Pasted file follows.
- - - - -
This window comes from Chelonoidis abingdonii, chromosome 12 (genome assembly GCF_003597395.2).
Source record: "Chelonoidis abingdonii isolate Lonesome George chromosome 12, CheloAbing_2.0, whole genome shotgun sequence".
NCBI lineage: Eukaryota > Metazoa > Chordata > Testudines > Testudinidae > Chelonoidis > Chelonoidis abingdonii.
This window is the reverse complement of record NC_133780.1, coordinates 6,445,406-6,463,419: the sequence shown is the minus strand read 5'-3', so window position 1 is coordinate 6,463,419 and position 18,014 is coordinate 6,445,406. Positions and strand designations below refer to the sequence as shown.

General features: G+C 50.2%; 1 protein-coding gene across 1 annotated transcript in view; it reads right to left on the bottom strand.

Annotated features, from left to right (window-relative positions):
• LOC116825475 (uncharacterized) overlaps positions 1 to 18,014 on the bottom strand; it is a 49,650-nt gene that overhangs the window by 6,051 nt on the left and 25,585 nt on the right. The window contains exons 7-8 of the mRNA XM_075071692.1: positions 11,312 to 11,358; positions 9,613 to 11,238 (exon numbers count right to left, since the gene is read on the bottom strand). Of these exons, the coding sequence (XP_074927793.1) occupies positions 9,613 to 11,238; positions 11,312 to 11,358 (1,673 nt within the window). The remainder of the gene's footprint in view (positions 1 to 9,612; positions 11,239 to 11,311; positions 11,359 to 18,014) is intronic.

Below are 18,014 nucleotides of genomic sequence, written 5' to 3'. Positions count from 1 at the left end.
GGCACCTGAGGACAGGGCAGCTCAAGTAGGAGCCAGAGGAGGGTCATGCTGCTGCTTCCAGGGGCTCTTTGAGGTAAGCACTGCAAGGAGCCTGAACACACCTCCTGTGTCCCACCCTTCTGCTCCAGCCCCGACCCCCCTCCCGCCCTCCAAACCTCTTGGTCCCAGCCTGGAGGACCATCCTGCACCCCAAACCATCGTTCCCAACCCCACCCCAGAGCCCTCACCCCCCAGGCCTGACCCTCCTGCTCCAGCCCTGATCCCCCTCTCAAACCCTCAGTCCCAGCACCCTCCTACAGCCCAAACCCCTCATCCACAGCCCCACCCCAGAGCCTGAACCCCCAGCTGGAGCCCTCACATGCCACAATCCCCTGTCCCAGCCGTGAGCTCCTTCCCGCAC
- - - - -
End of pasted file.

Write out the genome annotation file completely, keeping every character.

This window comes from Chelonoidis abingdonii, chromosome 12 (genome assembly GCF_003597395.2).
Source record: "Chelonoidis abingdonii isolate Lonesome George chromosome 12, CheloAbing_2.0, whole genome shotgun sequence".
NCBI lineage: Eukaryota > Metazoa > Chordata > Testudines > Testudinidae > Chelonoidis > Chelonoidis abingdonii.
This window is the reverse complement of record NC_133780.1, coordinates 6,445,406-6,463,419: the sequence shown is the minus strand read 5'-3', so window position 1 is coordinate 6,463,419 and position 18,014 is coordinate 6,445,406. Positions and strand designations below refer to the sequence as shown.

General features: G+C 50.2%; 1 protein-coding gene across 1 annotated transcript in view; it reads right to left on the bottom strand.

Annotated features, from left to right (window-relative positions):
• LOC116825475 (uncharacterized) overlaps positions 1 to 18,014 on the bottom strand; it is a 49,650-nt gene that overhangs the window by 6,051 nt on the left and 25,585 nt on the right. The window contains exons 7-8 of the mRNA XM_075071692.1: positions 11,312 to 11,358; positions 9,613 to 11,238 (exon numbers count right to left, since the gene is read on the bottom strand). Of these exons, the coding sequence (XP_074927793.1) occupies positions 9,613 to 11,238; positions 11,312 to 11,358 (1,673 nt within the window). The remainder of the gene's footprint in view (positions 1 to 9,612; positions 11,239 to 11,311; positions 11,359 to 18,014) is intronic.

Below are 18,014 nucleotides of genomic sequence, written 5' to 3'. Positions count from 1 at the left end.
GGCACCTGAGGACAGGGCAGCTCAAGTAGGAGCCAGAGGAGGGTCATGCTGCTGCTTCCAGGGGCTCTTTGAGGTAAGCACTGCAAGGAGCCTGAACACACCTCCTGTGTCCCACCCTTCTGCTCCAGCCCCGACCCCCCTCCCGCCCTCCAAACCTCTTGGTCCCAGCCTGGAGGACCATCCTGCACCCCAAACCATCGTTCCCAACCCCACCCCAGAGCCCTCACCCCCCAGGCCTGACCCTCCTGCTCCAGCCCTGATCCCCCTCTCAAACCCTCAGTCCCAGCACCCTCCTACAGCCCAAACCCCTCATCCACAGCCCCACCCCAGAGCCTGAACCCCCAGCTGGAGCCCTCACATGCCACAATCCCCTGTCCCAGCCGTGAGCTCCTTCCCGCAC